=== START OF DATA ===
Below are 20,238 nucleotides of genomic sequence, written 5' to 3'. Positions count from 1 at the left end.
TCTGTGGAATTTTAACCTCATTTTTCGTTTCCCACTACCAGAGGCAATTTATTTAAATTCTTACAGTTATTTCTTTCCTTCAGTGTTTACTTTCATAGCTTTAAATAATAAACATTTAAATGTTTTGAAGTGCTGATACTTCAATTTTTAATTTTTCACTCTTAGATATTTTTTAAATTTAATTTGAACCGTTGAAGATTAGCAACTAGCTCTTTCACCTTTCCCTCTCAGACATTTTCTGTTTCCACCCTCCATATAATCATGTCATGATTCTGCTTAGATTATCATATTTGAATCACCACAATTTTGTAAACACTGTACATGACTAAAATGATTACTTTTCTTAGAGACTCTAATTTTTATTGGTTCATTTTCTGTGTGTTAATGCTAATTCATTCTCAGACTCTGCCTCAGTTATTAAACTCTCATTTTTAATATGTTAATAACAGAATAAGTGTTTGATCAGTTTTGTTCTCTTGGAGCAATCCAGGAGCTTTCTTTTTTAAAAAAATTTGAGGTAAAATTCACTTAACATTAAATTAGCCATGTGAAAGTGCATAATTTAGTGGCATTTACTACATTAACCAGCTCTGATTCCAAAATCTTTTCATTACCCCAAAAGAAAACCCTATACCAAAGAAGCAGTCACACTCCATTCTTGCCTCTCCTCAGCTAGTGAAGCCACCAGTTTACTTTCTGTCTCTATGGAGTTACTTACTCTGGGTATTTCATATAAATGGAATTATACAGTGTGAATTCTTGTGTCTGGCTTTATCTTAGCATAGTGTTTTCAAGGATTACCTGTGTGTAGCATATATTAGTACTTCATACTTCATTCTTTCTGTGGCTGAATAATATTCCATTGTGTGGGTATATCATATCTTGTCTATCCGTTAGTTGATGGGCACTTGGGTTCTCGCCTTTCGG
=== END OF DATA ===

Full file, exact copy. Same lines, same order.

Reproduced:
Below are 20,238 nucleotides of genomic sequence, written 5' to 3'. Positions count from 1 at the left end.
TCTGTGGAATTTTAACCTCATTTTTCGTTTCCCACTACCAGAGGCAATTTATTTAAATTCTTACAGTTATTTCTTTCCTTCAGTGTTTACTTTCATAGCTTTAAATAATAAACATTTAAATGTTTTGAAGTGCTGATACTTCAATTTTTAATTTTTCACTCTTAGATATTTTTTAAATTTAATTTGAACCGTTGAAGATTAGCAACTAGCTCTTTCACCTTTCCCTCTCAGACATTTTCTGTTTCCACCCTCCATATAATCATGTCATGATTCTGCTTAGATTATCATATTTGAATCACCACAATTTTGTAAACACTGTACATGACTAAAATGATTACTTTTCTTAGAGACTCTAATTTTTATTGGTTCATTTTCTGTGTGTTAATGCTAATTCATTCTCAGACTCTGCCTCAGTTATTAAACTCTCATTTTTAATATGTTAATAACAGAATAAGTGTTTGATCAGTTTTGTTCTCTTGGAGCAATCCAGGAGCTTTCTTTTTTAAAAAAATTTGAGGTAAAATTCACTTAACATTAAATTAGCCATGTGAAAGTGCATAATTTAGTGGCATTTACTACATTAACCAGCTCTGATTCCAAAATCTTTTCATTACCCCAAAAGAAAACCCTATACCAAAGAAGCAGTCACACTCCATTCTTGCCTCTCCTCAGCTAGTGAAGCCACCAGTTTACTTTCTGTCTCTATGGAGTTACTTACTCTGGGTATTTCATATAAATGGAATTATACAGTGTGAATTCTTGTGTCTGGCTTTATCTTAGCATAGTGTTTTCAAGGATTACCTGTGTGTAGCATATATTAGTACTTCATACTTCATTCTTTCTGTGGCTGAATAATATTCCATTGTGTGGGTATATCATATCTTGTCTATCCGTTAGTTGATGGGCACTTGGGTTCTCGCCTTTCGG